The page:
The American Pictorial Home Book
or Housekeeper's Encyclopedia - online book

A reference manual of household management in Victorian times.

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Mrs. H.'s Recipe for Beef Hash.—Two tumblers of hot water, a large tablespoonful of butter, 3 tablespoonfuls each of grated cheese and bread crumbs, season highly with cayenne pepper, and add 3 tumblerfuls of minced beef. Serve as soon as hot. Stir all well to­gether. This is from a very accomplished housekeeper.
Mrs. J.'s Baked Hash.—Take cold round of good beef or mut­ton and mince it fine, seasoned with a little minced onion, pep­per and salt. Chop green pickle (onion is the best), add a little vinegar. Put into a deep dish a layer of meat, then one of pickle, sliced thin, one of bread crumbs over that, butter and gravy. Repeat this until all is in, putting bread crumbs and butter last; let it bake a few moments until a nice crust is formed, and serve hot. Should there be but little gravy, moisten with a little sweet milk and water mixed in equal proportions. Verv little is necessary.
Irish Potato Hash—(A Michigan recipe).—Peel and wash Irish potatoes, slice thin and put to stew in a very little water; when nearly done, add as much pickled beef, minced very fine, or cold salt mackerel if liked, (a little onion and minced parsley may be put in with the Irish potatoes), a large tablespoonful of butter, pepper and salt to taste. Serve hot. This should just be moist. Mash the potatoes and mix them well with the meat, This Is a favorite dish.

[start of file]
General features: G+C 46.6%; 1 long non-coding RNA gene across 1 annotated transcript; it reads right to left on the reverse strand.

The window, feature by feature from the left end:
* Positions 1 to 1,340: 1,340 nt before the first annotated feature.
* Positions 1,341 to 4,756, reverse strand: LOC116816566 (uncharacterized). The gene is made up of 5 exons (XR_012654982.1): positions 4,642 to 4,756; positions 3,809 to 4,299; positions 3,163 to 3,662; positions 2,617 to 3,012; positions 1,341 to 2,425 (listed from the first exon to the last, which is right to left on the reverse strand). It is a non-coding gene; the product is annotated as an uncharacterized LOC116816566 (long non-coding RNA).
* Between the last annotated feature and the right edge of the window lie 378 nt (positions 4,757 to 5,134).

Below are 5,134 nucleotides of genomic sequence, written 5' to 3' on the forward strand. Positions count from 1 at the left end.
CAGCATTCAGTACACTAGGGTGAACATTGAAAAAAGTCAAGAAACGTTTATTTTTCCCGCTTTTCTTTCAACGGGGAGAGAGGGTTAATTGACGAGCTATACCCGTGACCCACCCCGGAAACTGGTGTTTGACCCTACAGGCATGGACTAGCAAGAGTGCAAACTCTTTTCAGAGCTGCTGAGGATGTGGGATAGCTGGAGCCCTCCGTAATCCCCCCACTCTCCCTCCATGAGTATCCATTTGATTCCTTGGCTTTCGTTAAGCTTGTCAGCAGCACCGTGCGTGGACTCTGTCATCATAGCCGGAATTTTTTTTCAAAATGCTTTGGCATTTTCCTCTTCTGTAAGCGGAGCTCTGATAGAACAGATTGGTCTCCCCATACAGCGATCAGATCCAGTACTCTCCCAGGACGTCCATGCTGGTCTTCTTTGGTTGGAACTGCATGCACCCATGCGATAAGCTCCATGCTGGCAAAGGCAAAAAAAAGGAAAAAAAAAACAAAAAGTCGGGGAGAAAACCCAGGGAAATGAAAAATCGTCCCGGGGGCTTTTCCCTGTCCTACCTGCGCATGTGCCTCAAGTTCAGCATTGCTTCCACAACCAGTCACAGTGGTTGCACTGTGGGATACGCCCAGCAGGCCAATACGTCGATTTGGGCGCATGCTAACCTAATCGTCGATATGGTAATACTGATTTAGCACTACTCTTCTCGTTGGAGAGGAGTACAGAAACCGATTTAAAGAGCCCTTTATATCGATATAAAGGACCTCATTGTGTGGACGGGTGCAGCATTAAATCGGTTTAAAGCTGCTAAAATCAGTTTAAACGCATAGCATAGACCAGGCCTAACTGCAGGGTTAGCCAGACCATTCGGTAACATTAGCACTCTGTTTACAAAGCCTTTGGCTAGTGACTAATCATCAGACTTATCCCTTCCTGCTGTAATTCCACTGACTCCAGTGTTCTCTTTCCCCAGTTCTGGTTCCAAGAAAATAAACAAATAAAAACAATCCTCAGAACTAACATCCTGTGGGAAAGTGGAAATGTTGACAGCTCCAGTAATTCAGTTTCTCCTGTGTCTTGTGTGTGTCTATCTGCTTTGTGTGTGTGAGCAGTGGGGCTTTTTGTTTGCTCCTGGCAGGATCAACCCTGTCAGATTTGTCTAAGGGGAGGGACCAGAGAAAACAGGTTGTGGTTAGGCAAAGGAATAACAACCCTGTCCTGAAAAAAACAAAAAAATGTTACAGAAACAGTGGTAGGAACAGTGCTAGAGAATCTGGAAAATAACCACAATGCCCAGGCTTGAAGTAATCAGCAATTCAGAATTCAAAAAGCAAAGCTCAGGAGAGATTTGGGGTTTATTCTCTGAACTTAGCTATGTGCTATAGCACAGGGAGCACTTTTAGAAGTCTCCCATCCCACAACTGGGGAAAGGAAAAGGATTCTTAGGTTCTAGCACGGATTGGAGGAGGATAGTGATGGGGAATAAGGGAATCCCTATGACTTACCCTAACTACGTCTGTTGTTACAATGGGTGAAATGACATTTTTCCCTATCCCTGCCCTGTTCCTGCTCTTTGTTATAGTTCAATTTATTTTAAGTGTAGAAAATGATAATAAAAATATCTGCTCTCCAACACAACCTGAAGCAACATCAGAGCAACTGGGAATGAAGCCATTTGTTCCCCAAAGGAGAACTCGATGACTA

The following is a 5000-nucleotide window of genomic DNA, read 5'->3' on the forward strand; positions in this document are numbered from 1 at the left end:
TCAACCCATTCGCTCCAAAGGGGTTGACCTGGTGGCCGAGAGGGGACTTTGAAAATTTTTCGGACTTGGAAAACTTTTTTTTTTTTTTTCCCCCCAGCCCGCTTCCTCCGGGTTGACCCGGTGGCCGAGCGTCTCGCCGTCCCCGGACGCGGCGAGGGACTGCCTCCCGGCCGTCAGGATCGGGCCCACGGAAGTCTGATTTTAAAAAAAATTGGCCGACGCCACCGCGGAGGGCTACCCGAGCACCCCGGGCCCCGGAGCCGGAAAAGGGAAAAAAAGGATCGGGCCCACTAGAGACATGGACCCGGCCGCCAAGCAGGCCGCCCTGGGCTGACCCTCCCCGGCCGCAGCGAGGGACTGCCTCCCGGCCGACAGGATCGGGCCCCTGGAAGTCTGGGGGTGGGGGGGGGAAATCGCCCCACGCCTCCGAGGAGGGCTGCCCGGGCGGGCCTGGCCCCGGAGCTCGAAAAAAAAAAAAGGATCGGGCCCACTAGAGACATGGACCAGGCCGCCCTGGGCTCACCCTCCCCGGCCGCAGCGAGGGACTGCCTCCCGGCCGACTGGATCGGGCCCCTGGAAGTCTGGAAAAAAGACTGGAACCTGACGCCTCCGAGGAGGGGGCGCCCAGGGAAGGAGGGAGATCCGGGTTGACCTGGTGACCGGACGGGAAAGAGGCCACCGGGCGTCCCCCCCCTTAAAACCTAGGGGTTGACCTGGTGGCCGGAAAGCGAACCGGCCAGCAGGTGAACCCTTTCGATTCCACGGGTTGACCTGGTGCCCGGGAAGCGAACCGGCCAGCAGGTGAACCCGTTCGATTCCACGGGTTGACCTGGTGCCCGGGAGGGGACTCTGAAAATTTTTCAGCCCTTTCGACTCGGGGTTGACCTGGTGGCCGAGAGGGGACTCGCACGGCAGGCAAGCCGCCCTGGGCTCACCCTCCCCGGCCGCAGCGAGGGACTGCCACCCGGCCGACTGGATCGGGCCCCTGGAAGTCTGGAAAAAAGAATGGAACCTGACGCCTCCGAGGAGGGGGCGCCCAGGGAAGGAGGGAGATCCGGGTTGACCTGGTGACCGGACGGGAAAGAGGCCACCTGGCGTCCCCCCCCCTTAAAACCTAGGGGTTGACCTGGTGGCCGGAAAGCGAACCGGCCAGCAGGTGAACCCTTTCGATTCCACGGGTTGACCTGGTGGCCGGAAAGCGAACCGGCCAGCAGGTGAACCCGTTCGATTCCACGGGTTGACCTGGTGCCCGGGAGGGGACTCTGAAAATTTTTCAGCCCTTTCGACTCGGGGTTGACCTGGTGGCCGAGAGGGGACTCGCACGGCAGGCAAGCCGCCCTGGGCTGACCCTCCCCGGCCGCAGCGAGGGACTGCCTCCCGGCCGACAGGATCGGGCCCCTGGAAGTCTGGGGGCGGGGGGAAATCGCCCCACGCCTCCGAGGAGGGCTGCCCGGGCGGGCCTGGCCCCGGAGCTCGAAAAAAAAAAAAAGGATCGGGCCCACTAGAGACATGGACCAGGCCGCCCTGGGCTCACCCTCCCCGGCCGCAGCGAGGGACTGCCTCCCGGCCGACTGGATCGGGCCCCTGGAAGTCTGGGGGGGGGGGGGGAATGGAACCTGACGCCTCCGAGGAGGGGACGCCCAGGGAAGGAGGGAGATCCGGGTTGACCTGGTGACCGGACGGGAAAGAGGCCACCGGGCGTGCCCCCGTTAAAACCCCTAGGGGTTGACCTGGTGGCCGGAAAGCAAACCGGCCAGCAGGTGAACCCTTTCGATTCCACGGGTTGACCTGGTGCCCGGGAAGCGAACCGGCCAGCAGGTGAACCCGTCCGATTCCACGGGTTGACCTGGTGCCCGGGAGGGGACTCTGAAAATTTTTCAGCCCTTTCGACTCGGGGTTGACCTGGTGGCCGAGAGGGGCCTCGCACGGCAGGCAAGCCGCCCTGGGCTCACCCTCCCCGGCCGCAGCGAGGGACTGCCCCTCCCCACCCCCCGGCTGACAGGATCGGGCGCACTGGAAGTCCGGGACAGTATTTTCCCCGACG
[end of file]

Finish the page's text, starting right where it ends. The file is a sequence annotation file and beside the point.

To Hash Ducks.—Cut them into pieces, as in carving at table, and soak them by the side of the fire in boiling gravy, until they are thoroughly hot Add a glass of wine and a sufficient quantity of minced spices to give the sauce a high relish, or cut up the ducks and make a gravy of the trimmings, and some onions. Thicken it, when strained, with butter browned with flour; stew the cut ducks gently until ready, and having seasoned with sauce. Serve the hash on small slices of fried bread.
To Hash a Dressed Goose.—Cut up a large onion and put it into a stewpan with a little butter; fry it, but without letting it become brown; add thereto as much boiling water as will make sauce for the hash, thicken it with flour, cut up the goose and put it into the sauce, but do not let it boil. Season with pepper, salt and catsup.
The legs of geese broiled and served with apple sauce form a good supper, luncheon or tiffin.
To Hash Turkey.—Cut the flesh into pieces and take off the skin, otherwise it will give the gravy a greasy, disagreeable taste. Put it into a stewpan with a pint of gravy, a teaspoonful of lemon pickle, a slice of the end of lemon and a little beaten mace. Let it boil 6 or 7 minutes, and then put it into your dish. Thicken your